Sun | Sep 23, 2018

One drop, four takes

Published:Sunday | June 7, 2015 | 12:00 AMMel Cooke
Bob Marley
Tarrus Riley

If two words can summarise the renowned form of Jamaican indigenous music called reggae, they could be 'one drop'. And they could also be 'Bob Marley', so it is appropriate that he has a song of that name.

However, Bob Marley is only one of the many Jamaican performers who have included the term in their recordings - and, for others, one drop has been slightly or markedly different from its reggae beat meaning as employed by Marley in his song on the Survival album. Marley sings:

"Feel it in the one drop

And we still find time to rock

We making the one stop

The generation gap

Feel this drum beat

As it beats within

Playing a rhythm

Resisting against the system."




There is another kind of system, though, the sound system that has long carried Jamaican popular music to the massive in the dancehall space. There is a style of manipulating the music a deejay performs to live music, in which a selector rides the faders to take the beat out totally and reintroduce it intermittently. Called the mix (which is different from mixing a recording so all volumes and frequencies are properly balanced, or mixing songs at a party so they flow into each other), it can be done in various ways, but one popular form is the one drop.

Super Cat deejays about it in Sweets for My Sweets, as late musician-producer Wycliffe 'Steelie' Johnson applies the approach to studio work. Super Cat deejays:

"Ragamuffin Mr Cat him jus' a chat roun' de clock

An anyweh me pass through cork an' block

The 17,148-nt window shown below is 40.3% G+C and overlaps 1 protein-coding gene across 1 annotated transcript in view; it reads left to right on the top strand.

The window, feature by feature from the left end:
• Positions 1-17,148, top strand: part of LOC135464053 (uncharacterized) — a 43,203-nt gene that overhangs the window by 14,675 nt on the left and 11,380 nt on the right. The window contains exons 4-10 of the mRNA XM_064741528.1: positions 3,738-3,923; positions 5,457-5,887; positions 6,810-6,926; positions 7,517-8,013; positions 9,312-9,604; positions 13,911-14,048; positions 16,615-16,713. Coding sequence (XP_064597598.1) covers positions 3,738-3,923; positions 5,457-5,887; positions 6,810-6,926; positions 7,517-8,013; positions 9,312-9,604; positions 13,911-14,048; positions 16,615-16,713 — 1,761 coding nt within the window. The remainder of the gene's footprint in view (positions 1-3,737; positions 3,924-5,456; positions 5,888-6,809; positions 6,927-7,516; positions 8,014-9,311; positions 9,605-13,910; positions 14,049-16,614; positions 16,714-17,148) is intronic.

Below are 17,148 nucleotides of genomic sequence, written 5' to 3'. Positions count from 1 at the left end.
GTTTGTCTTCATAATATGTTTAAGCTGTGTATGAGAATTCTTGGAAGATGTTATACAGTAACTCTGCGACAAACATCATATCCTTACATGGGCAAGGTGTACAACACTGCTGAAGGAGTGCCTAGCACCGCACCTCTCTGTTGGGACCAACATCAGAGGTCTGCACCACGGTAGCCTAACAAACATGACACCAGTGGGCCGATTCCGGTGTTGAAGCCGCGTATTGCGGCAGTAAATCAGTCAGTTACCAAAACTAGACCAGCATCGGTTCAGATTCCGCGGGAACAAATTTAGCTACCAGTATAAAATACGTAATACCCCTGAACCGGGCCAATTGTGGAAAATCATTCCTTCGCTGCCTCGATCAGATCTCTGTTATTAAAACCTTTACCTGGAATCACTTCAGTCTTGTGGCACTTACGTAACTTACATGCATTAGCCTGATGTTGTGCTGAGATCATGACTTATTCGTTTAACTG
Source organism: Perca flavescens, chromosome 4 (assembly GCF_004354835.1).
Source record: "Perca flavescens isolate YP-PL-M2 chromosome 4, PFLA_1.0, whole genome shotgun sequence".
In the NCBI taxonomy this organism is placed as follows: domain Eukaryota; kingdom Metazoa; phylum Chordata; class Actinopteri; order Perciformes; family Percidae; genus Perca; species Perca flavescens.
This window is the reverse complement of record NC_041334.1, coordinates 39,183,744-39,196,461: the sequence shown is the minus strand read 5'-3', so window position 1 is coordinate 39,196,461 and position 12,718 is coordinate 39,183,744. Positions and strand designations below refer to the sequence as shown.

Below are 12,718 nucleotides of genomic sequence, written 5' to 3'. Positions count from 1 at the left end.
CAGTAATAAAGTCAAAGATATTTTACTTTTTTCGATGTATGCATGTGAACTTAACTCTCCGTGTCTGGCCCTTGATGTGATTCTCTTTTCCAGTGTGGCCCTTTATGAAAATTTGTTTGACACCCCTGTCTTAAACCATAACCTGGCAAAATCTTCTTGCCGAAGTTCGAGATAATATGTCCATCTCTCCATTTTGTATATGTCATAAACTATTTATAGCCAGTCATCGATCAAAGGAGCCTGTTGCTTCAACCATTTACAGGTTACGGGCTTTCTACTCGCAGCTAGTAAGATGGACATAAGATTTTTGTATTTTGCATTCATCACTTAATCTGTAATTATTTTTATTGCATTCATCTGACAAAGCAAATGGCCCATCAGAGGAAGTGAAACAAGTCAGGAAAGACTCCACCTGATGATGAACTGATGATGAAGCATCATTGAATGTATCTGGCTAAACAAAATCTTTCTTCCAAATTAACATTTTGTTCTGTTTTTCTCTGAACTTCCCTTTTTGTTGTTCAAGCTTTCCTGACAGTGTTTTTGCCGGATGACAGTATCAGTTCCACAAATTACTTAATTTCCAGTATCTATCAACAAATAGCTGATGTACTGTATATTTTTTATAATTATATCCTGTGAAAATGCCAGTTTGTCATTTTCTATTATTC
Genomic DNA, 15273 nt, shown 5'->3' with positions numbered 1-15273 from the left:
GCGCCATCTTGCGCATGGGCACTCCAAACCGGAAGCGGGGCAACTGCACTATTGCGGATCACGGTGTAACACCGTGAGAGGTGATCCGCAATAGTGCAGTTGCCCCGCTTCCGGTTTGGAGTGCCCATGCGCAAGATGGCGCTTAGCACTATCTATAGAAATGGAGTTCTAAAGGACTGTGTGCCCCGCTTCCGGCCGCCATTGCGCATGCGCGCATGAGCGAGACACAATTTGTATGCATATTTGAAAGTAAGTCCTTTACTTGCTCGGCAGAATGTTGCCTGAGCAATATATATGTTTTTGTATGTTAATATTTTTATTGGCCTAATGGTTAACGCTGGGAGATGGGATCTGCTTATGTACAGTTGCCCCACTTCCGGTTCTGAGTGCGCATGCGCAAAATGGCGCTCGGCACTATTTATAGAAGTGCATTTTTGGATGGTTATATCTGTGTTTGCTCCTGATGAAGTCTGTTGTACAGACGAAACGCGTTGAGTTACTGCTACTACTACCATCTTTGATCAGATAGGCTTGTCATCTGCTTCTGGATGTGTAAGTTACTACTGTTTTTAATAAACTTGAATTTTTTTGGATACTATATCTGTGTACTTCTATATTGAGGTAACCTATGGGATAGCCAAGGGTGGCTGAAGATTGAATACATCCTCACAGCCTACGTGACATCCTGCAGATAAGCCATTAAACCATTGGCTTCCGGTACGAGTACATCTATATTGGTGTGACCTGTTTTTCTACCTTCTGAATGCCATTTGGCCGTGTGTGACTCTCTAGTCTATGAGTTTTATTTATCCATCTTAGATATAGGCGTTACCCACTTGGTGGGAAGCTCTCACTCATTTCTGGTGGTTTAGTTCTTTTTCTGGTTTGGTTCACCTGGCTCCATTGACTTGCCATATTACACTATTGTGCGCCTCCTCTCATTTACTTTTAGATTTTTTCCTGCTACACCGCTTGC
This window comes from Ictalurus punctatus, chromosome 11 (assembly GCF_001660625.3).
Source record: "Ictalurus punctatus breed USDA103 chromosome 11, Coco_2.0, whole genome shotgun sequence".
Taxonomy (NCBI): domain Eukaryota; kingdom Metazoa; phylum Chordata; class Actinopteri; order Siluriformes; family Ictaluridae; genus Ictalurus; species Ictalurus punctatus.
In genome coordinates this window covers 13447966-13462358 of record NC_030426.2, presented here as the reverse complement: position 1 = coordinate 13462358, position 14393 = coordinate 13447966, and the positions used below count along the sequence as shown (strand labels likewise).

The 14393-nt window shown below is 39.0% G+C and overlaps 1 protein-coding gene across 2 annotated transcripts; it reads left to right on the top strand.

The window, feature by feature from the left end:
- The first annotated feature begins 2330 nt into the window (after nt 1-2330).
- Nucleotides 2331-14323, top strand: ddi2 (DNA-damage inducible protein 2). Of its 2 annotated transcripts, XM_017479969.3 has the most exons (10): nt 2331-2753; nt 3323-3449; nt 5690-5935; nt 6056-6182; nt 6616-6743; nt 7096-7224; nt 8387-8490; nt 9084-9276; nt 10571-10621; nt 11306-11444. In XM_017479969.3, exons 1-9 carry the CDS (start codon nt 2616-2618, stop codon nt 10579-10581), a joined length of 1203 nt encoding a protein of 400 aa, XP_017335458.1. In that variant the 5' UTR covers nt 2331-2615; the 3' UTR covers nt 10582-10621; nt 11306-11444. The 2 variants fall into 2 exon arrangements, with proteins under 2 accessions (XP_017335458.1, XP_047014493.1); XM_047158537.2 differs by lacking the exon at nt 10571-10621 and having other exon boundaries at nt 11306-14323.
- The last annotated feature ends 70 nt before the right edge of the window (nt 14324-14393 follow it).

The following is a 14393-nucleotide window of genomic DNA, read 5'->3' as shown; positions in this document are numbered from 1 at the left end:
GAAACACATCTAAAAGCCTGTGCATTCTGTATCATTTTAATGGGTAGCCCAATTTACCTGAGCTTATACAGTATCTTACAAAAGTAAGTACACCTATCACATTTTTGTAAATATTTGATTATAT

Ragamuffin Daddy Steelie punching up the one drop

Come follow me"

There is yet another take on the one drop, which this time is a dance move. QQ and Venomus say "every gal a do de one drop", a move in which the drop is a stomp of the leg on the ground. Since the move is done with the legs splayed and straight and the torso parallel to the ground, the butt cheeks naturally shake - even without the effort that is put into the jiggling.

"Nutten no wrong if yu drop e pon me nuh

But me warn you mi wi damage you

Country gal me say whe make yu bad so?

But me a beg yu please gal

Come drop e right yasso"

So far, though, reggae has had the last word on one drop, as Tarrus Riley reclaims the term in the song Gimme Likkle One Drop. The chorus not only refers to the beat, but also a dance that cannot go out of style. He sings:

"Gimme likkle one drop

Make de bassline roll an kotch

An me love how de riddim jus a chop

Me an mi woman a rock

Gi me likkle one drop

Make de bassline roll an kotch

An make we couple up

An bubble up."